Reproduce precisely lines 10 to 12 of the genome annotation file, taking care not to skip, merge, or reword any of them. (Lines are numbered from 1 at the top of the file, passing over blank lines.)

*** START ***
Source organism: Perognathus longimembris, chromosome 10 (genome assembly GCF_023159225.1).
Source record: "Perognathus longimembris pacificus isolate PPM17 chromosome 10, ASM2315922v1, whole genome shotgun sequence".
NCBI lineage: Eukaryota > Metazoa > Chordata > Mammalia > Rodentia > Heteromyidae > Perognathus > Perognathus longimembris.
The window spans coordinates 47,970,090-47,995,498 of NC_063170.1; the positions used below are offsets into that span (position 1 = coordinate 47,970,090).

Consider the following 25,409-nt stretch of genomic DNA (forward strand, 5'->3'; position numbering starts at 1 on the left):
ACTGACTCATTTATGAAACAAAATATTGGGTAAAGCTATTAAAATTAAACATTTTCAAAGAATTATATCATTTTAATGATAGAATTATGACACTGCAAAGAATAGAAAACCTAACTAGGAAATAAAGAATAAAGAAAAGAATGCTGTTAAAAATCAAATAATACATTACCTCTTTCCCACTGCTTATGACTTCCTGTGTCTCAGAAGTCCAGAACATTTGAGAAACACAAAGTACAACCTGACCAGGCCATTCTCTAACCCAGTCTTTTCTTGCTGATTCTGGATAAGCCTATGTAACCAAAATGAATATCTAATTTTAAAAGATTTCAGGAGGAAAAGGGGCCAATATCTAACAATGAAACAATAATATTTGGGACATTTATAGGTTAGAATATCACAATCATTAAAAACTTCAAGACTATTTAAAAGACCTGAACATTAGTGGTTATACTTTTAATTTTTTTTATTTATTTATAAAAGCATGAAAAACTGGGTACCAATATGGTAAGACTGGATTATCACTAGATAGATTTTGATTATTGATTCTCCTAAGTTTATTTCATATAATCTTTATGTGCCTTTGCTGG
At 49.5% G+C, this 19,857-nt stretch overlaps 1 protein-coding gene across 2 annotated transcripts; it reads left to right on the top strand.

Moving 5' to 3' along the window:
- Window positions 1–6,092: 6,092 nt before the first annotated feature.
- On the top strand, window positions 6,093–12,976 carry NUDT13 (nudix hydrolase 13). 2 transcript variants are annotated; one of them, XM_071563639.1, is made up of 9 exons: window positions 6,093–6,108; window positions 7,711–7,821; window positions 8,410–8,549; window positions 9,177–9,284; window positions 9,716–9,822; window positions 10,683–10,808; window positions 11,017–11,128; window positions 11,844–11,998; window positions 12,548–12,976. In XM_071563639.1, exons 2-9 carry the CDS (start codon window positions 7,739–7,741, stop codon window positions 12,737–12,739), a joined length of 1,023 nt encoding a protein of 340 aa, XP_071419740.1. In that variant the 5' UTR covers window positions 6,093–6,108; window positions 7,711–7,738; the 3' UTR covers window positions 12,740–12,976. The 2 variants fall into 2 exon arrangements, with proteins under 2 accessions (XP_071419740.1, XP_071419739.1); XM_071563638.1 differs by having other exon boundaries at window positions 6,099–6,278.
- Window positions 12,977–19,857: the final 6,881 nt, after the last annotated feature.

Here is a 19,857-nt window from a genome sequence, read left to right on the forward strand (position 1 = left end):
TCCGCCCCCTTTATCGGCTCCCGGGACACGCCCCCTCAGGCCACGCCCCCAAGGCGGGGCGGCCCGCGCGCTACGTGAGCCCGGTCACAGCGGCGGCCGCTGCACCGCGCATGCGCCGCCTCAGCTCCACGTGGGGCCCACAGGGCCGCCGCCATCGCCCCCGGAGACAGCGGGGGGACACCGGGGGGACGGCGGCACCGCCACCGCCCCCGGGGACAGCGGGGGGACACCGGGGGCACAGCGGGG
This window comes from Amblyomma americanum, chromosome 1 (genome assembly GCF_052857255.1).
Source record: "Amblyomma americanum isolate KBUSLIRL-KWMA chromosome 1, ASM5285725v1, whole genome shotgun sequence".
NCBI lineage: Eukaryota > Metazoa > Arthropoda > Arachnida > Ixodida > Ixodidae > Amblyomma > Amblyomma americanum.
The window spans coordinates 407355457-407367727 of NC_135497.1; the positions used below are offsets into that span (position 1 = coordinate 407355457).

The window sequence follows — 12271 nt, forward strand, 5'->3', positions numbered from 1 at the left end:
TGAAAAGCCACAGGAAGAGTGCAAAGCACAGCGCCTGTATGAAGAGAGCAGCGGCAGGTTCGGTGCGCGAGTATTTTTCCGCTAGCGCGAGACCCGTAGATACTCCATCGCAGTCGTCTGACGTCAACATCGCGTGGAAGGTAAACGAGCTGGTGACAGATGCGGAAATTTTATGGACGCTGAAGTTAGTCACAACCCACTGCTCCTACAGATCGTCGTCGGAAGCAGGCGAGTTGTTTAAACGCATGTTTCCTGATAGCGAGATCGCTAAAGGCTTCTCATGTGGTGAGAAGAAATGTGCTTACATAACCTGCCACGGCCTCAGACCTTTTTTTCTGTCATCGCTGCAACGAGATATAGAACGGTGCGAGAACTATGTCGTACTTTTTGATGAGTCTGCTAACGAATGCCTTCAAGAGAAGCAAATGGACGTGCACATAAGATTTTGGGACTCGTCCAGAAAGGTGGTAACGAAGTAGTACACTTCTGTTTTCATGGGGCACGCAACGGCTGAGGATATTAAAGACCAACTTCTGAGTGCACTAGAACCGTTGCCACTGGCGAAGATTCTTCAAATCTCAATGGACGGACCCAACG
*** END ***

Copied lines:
- On the top strand, window positions 6,093–12,976 carry NUDT13 (nudix hydrolase 13). 2 transcript variants are annotated; one of them, XM_071563639.1, is made up of 9 exons: window positions 6,093–6,108; window positions 7,711–7,821; window positions 8,410–8,549; window positions 9,177–9,284; window positions 9,716–9,822; window positions 10,683–10,808; window positions 11,017–11,128; window positions 11,844–11,998; window positions 12,548–12,976. In XM_071563639.1, exons 2-9 carry the CDS (start codon window positions 7,739–7,741, stop codon window positions 12,737–12,739), a joined length of 1,023 nt encoding a protein of 340 aa, XP_071419740.1. In that variant the 5' UTR covers window positions 6,093–6,108; window positions 7,711–7,738; the 3' UTR covers window positions 12,740–12,976. The 2 variants fall into 2 exon arrangements, with proteins under 2 accessions (XP_071419740.1, XP_071419739.1); XM_071563638.1 differs by having other exon boundaries at window positions 6,099–6,278.
- Window positions 12,977–19,857: the final 6,881 nt, after the last annotated feature.

Here is a 19,857-nt window from a genome sequence, read left to right on the forward strand (position 1 = left end):